Despite the importance of cowpox in human medicine the virus has attracted relatively little attention and how the many forms of cowpox are related was until recently a matter of conjecture. The issue has been clarified by a large international consortium headed by Darin Carroll at the Centers for Disease Control and Prevention in Atlanta, Georgia and including Jolanta Kolodziejek and Norbert Nowotny of the University of Veterinary Medicine, Vienna. The scientists compared the complete genome sequences of twelve different isolates of the cowpox virus, using sophisticated computer methods to prepare a phylogeny or family tree of the various forms.
Their first finding was that “cowpox” may actually comprise a number of distinct species. The researchers found a high degree of variation between samples, with the sequences clustering into five distinct “clades” or groups, each of which could be considered to represent a separate species. This is in contrast to prevailing wisdom, which considers cowpox to be a disease with a single causative agent. The second surprising finding was that the strains used in smallpox vaccines were most closely related to cowpox virus isolates from Russia, Finland and Austria rather than to samples from England. This suggests that commercial smallpox vaccines were not derived from Jenner’s original strain but instead from somewhere in central or eastern Europe.
The last reported case of smallpox was in 1977 and in 1979 the World Health Organization declared that the disease had been eradicated. To date, smallpox is the only human viral disease to have been fully eradicated. Because smallpox is no longer a threat and because vaccination against it was occasionally associated with unpleasant side-effects, wide scale vaccination ceased in the early 1980s and fewer people are now immune to smallpox and related viruses, such as monkeypox and cowpox. As a consequence, these diseases are increasingly recorded in man. The incidence of monkeypox in the Democratic Republic of the Congo (the country with the most cases) has risen twenty-fold since the 1980s and 2003 saw a serious outbreak of the disease in the US.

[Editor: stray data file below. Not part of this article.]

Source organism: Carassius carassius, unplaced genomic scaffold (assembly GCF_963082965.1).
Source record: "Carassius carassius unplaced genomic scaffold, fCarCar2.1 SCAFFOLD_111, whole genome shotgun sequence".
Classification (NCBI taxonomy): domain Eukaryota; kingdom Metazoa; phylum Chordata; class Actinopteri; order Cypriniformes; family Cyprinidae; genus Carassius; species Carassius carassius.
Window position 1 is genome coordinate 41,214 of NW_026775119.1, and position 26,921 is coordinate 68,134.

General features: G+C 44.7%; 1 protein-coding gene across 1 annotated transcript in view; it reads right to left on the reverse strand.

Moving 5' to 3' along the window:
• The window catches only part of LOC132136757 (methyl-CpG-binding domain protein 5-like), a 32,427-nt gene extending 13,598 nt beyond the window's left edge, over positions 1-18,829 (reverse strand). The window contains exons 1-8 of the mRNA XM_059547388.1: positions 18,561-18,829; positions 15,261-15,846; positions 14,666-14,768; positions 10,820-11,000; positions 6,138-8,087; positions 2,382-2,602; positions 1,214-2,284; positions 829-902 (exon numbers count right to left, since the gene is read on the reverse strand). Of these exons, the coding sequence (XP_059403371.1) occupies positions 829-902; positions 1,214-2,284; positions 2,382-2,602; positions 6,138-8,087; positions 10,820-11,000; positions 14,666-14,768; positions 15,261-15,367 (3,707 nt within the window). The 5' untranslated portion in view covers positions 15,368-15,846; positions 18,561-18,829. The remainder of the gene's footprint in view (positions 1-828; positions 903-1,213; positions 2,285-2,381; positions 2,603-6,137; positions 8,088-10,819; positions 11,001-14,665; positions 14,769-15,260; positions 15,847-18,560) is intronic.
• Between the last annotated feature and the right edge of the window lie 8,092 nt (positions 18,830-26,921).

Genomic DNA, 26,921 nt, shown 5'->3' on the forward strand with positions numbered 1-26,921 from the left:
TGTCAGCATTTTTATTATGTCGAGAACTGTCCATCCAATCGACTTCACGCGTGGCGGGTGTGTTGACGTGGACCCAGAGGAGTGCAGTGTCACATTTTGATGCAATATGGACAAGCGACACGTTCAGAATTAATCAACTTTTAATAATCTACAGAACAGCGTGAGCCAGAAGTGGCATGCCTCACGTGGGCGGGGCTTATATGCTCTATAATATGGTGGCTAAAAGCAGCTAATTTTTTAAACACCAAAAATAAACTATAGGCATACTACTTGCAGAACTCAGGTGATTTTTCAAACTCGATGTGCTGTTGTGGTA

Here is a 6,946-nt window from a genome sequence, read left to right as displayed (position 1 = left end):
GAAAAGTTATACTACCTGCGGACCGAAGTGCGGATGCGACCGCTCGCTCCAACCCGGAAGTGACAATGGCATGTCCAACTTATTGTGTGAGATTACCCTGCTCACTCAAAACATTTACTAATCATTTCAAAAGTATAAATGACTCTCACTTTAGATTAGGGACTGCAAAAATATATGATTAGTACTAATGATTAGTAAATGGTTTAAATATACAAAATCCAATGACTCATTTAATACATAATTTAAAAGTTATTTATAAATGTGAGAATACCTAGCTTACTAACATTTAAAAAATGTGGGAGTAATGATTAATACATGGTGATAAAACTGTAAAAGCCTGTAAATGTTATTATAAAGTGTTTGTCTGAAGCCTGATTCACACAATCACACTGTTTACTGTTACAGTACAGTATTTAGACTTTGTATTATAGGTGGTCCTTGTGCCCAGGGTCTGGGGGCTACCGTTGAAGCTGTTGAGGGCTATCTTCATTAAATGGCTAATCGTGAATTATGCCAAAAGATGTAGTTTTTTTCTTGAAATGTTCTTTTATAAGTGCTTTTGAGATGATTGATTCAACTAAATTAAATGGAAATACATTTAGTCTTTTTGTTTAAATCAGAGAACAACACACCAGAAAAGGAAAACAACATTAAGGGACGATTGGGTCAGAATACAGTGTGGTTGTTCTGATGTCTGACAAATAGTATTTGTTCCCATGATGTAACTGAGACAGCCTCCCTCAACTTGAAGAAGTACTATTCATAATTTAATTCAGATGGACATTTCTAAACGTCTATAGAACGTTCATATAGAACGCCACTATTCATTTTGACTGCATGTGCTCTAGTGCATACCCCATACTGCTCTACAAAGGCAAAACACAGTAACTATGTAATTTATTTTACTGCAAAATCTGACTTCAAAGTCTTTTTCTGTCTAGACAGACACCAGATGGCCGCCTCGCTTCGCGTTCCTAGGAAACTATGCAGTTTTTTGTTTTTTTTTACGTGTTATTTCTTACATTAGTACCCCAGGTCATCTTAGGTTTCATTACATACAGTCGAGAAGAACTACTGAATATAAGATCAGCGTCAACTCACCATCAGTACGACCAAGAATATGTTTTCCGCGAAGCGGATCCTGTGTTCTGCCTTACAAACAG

As Jenner noted in the 18th century, the cowpox virus is also readily transmitted to man. Despite its name, cowpox no longer occurs in cows but wild mice and voles represent a source of infection: Nowotny cites a recent study in Austria that revealed that “about 1 in 6 mice carries the cowpox virus. As a result, the virus can be transmitted to domestic cats (at least, to those that hunt mice) and we and others have shown that it can then be passed on to humans” and the decades since the cessation of vaccination have witnessed a significant rise in the incidence in humans. The majority of cases stem from Great Britain (a nation of dog-lovers, perhaps, although cats are also popular pets) with the remainder restricted to Europe, apart from a single case in Israel. The disease is unpleasant but not generally fatal, except in immunocompromised patients. As Nowotny says, “diagnosis of cowpox is relatively straightforward – in humans as well as in animals – but it is important that doctors and vets consider the possibility when they see patients with lesions.”
The paper Chasing Jenner’s Vaccine: Revisiting Cowpox Virus Classification by Darin S. Carroll, Ginny L. Emerson, Yu Li, Scott Sammons, Victoria Olson, Michael Frace, Yoshinori Nakazawa, Claus Peter Czerny, Morten Tryland, Jolanta Kolodziejek, Norbert Nowotny, Melissa Olsen-Rasmussen, Marina Khristova, Dhwani Govil, Kevin Karem, Inger K. Damon and Hermann Meyer is published in the online journal PloS one (http://www.plosone.org/article/info%3Adoi%2F10.1371%2Fjournal.pone.0023086).
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